Forty-eight hours after dispatching the Spurs in their first Game 7 triumph in 41 years, the Nuggets rode a 37-point performance from Nikola Jokic to a 121-113 win over the well-rested Portland Trail Blazers in the opener of their second-round series Monday night.
Lillard, who struck for 50 points, including a 37-footer at the buzzer to oust Oklahoma City in five games, scored two more points than Jokic. But he had a-half dozen turnovers, missed 8 of 12 3-point attempts and Gary Harris blocked his 3 from behind in the closing minute to keep the Trail Blazers from closing in.
"We just made him uncomfortable," said Jamal Murray, who added 23 points and eight assists for Denver to go with just one turnover.
Despite logging 41 1/2 minutes after playing 43 1/2 two nights earlier, Jokic continued his playoff coming-out party by dominating once more. He made 11 of 18 shots and all 12 of his free throws to go with nine boards and a half dozen assists.
"He's a sponge," Paul Millsap said. "He picks it up. He sees how people are playing him and guarding him and he makes the right play every time. That's what's great about him -- he doesn't force anything. Everything is going to be the right play. He's going to make the right reads. He's like a quarterback out there.
"I consider him like a Tom Brady -- he's always going to pick you apart and make the right reads. Commend him for doing that at this stage in his career. It's unbelievable."
Denver coach Michael Malone was more concerned about his team's emotional state than his players' physical state after a hard-fought series with San Antonio while the Blazers, making their sixth straight playoff appearance, were enjoying nearly a week off.
"Saturday night, an emotional high, winning a Game 7, that was part of my biggest concern about tonight," Malone said. "Obviously you're worried about guarding them but how would we react from that emotional hangover? I thought our guys did a pretty good job."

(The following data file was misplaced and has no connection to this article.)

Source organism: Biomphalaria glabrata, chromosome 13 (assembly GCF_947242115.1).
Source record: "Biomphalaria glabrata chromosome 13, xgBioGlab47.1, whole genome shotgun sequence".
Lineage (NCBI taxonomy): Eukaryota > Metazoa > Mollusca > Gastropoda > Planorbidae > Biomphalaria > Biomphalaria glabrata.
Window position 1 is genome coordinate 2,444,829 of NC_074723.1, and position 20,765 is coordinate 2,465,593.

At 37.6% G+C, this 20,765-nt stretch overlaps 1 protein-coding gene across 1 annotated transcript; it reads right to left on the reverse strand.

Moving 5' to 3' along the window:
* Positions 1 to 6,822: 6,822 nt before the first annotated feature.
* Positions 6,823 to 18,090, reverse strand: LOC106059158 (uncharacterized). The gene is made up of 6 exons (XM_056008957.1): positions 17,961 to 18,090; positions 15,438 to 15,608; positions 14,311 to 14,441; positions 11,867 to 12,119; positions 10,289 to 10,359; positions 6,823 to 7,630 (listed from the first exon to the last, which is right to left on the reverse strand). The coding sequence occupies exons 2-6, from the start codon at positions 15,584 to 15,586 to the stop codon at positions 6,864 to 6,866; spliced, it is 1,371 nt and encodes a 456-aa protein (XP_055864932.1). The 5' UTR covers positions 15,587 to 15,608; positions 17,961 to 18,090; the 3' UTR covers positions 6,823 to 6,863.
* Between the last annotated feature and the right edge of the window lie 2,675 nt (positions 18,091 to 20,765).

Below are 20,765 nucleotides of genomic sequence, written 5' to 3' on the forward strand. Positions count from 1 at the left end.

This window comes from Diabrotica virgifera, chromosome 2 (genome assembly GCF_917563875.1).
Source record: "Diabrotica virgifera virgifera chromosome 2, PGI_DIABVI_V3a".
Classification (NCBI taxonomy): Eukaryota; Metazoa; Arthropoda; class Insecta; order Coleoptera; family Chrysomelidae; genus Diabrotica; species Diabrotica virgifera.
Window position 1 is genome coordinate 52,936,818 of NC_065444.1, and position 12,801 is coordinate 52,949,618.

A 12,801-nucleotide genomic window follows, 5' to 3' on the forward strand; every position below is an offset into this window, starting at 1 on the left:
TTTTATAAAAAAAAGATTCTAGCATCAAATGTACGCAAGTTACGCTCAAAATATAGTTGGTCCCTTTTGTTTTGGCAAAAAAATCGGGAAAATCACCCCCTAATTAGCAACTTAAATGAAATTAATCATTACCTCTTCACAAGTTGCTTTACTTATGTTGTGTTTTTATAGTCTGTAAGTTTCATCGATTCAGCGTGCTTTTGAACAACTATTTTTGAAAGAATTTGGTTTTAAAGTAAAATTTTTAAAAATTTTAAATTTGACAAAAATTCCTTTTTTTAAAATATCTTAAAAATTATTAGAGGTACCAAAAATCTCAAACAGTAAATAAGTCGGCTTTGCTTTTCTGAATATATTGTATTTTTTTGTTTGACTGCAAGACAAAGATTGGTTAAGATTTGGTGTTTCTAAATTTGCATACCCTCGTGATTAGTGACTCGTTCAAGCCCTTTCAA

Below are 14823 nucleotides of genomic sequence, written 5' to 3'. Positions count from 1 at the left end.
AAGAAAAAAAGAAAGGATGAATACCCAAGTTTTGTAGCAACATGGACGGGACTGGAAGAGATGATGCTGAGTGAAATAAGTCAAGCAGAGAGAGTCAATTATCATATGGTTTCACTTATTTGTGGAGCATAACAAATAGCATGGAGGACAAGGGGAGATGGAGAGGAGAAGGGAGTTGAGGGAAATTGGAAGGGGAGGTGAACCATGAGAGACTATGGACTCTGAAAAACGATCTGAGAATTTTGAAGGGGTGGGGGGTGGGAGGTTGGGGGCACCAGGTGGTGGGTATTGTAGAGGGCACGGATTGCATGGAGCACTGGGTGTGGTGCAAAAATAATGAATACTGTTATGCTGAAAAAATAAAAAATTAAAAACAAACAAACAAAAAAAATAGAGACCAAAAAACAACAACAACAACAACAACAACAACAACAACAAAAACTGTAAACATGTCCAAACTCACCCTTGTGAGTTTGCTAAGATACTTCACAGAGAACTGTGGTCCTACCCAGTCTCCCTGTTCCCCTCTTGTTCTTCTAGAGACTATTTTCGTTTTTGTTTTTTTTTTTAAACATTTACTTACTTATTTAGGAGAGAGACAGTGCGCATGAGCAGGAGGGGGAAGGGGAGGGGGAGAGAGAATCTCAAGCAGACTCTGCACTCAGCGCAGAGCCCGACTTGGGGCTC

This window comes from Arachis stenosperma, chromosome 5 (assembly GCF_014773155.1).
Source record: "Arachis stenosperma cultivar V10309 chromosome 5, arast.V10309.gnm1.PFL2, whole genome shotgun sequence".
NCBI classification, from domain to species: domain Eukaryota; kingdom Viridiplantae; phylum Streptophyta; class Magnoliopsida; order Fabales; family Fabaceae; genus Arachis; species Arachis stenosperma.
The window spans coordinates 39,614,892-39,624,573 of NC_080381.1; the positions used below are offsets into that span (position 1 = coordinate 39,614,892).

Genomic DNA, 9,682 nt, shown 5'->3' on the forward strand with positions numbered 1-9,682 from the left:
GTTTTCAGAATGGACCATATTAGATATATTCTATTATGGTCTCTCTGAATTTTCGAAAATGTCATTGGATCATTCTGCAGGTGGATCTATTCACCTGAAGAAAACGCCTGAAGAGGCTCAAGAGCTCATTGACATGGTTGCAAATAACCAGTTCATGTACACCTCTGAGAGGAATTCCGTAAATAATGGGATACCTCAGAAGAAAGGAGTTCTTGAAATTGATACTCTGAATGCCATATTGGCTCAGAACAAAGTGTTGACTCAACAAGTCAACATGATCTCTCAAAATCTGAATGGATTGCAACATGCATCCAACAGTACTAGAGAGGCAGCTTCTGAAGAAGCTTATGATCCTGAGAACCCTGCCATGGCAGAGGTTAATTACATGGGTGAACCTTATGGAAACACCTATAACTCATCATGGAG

Game 2 is Wednesday night at the Pepsi Center.
The Nuggets were coming off a 90-86 win over San Antonio 48 hours earlier, their first Game 7 victory since May 3, 1978, against Milwaukee.
That, said Jokic, was "a really good game for us. It's Game 7 against an experienced team and I think the level of physicality, the level of pace was at a really, really high level that night. It was a really tough game for us to win and we won it. It gave us an example of how we need to play."
That's exactly the kind of mettle Malone was looking for from his team, the youngest in the West.
The Trail Blazers got a boost from Enes Kanter, who separated his left shoulder in Game 5 against the Thunder. He scored 26 points in his return to the lineup.
"Enes was terrific, very efficient, finished around the basket playing through the shoulder injury," Blazers coach Terry Stotts said. "I couldn't have asked any more of him."
Kanter was more concerned about facing Jokic.
"I didn't even think about my shoulder," Kanter said. "It's the playoffs."
The game was marred by 30 turnovers, but the Blazers turned 12 takeaways to just six points while the Nuggets turned Portland's 18 turnovers into 23 points.
"I think today's game was really sloppy," Jokic said. "There wasn't much defense."
"It was a good offensive game but I thought the turnovers really made the difference," Stotts said.
Portland: The Trail Blazers lost three of four to the Nuggets in the regular season, but the Nuggets only outscored them by a cumulative six points. ... The Trail Blazers outshot the Nuggets 51.9% to 50.6%. ...
Denver: The Nuggets are 4-1 at the Pepsi Center in the playoffs after going an NBA-best 37-4 at home during the regular season. ... Denver was 27 of 31 from the free throw line. ... Back-to-back layups by Lillard pulled Portland to within five points with nine minutes left, but Jokic sank a pair of free throws off CJ McCollum's flagrant foul sandwiched by a pair of dunks by Mason Plumlee as Denver pushed its lead back to double digits at 107-96.
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